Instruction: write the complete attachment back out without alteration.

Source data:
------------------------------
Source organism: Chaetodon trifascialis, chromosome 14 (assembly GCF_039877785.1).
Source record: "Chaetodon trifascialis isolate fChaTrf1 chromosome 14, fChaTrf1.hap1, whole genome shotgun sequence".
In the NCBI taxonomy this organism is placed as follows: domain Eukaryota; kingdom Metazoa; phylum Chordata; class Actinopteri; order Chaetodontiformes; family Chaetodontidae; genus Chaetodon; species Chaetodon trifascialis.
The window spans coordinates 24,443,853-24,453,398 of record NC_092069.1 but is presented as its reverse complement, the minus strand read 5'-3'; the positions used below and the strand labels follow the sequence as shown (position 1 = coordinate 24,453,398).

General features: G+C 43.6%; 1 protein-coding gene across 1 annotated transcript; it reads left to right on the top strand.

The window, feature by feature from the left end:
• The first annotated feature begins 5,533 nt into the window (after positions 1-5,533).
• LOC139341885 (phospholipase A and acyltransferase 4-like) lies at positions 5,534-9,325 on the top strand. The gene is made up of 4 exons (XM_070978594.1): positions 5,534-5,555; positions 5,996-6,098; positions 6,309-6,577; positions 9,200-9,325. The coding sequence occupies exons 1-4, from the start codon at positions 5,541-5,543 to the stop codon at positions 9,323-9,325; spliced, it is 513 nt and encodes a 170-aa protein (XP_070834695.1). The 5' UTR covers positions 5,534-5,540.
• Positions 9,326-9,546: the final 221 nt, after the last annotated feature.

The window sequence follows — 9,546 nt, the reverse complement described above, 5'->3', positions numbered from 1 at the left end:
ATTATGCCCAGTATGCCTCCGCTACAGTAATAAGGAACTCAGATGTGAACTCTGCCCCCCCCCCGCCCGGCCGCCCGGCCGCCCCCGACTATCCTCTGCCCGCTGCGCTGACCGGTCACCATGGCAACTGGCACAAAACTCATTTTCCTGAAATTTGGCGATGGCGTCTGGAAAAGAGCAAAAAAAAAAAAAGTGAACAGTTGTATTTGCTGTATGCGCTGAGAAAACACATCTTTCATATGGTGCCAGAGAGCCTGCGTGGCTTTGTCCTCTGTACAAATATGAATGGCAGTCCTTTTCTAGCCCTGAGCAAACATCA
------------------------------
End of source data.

Source organism: Chaetodon trifascialis, chromosome 14 (assembly GCF_039877785.1).
Source record: "Chaetodon trifascialis isolate fChaTrf1 chromosome 14, fChaTrf1.hap1, whole genome shotgun sequence".
In the NCBI taxonomy this organism is placed as follows: domain Eukaryota; kingdom Metazoa; phylum Chordata; class Actinopteri; order Chaetodontiformes; family Chaetodontidae; genus Chaetodon; species Chaetodon trifascialis.
The window spans coordinates 24,443,853-24,453,398 of record NC_092069.1 but is presented as its reverse complement, the minus strand read 5'-3'; the positions used below and the strand labels follow the sequence as shown (position 1 = coordinate 24,453,398).

General features: G+C 43.6%; 1 protein-coding gene across 1 annotated transcript; it reads left to right on the top strand.

The window, feature by feature from the left end:
• The first annotated feature begins 5,533 nt into the window (after positions 1-5,533).
• LOC139341885 (phospholipase A and acyltransferase 4-like) lies at positions 5,534-9,325 on the top strand. The gene is made up of 4 exons (XM_070978594.1): positions 5,534-5,555; positions 5,996-6,098; positions 6,309-6,577; positions 9,200-9,325. The coding sequence occupies exons 1-4, from the start codon at positions 5,541-5,543 to the stop codon at positions 9,323-9,325; spliced, it is 513 nt and encodes a 170-aa protein (XP_070834695.1). The 5' UTR covers positions 5,534-5,540.
• Positions 9,326-9,546: the final 221 nt, after the last annotated feature.

The window sequence follows — 9,546 nt, the reverse complement described above, 5'->3', positions numbered from 1 at the left end:
ATTATGCCCAGTATGCCTCCGCTACAGTAATAAGGAACTCAGATGTGAACTCTGCCCCCCCCCCGCCCGGCCGCCCGGCCGCCCCCGACTATCCTCTGCCCGCTGCGCTGACCGGTCACCATGGCAACTGGCACAAAACTCATTTTCCTGAAATTTGGCGATGGCGTCTGGAAAAGAGCAAAAAAAAAAAAAGTGAACAGTTGTATTTGCTGTATGCGCTGAGAAAACACATCTTTCATATGGTGCCAGAGAGCCTGCGTGGCTTTGTCCTCTGTACAAATATGAATGGCAGTCCTTTTCTAGCCCTGAGCAAACATCA